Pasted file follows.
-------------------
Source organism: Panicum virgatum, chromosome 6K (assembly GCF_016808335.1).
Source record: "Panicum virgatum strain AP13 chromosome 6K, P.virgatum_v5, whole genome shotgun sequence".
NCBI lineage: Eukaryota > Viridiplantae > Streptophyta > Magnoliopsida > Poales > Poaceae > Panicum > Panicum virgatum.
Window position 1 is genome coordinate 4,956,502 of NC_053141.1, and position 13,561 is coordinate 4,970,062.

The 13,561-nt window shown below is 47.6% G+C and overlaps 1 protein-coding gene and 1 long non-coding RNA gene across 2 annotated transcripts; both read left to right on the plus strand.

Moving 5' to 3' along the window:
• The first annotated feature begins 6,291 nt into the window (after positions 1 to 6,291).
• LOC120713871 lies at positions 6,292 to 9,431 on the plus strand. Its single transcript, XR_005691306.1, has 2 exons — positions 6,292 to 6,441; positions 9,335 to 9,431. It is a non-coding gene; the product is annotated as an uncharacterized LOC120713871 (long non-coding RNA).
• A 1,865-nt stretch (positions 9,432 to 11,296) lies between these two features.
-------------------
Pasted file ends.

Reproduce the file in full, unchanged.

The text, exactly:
Source organism: Panicum virgatum, chromosome 6K (assembly GCF_016808335.1).
Source record: "Panicum virgatum strain AP13 chromosome 6K, P.virgatum_v5, whole genome shotgun sequence".
NCBI lineage: Eukaryota > Viridiplantae > Streptophyta > Magnoliopsida > Poales > Poaceae > Panicum > Panicum virgatum.
Window position 1 is genome coordinate 4,956,502 of NC_053141.1, and position 13,561 is coordinate 4,970,062.

The 13,561-nt window shown below is 47.6% G+C and overlaps 1 protein-coding gene and 1 long non-coding RNA gene across 2 annotated transcripts; both read left to right on the plus strand.

Moving 5' to 3' along the window:
• The first annotated feature begins 6,291 nt into the window (after positions 1 to 6,291).
• LOC120713871 lies at positions 6,292 to 9,431 on the plus strand. Its single transcript, XR_005691306.1, has 2 exons — positions 6,292 to 6,441; positions 9,335 to 9,431. It is a non-coding gene; the product is annotated as an uncharacterized LOC120713871 (long non-coding RNA).
• A 1,865-nt stretch (positions 9,432 to 11,296) lies between these two features.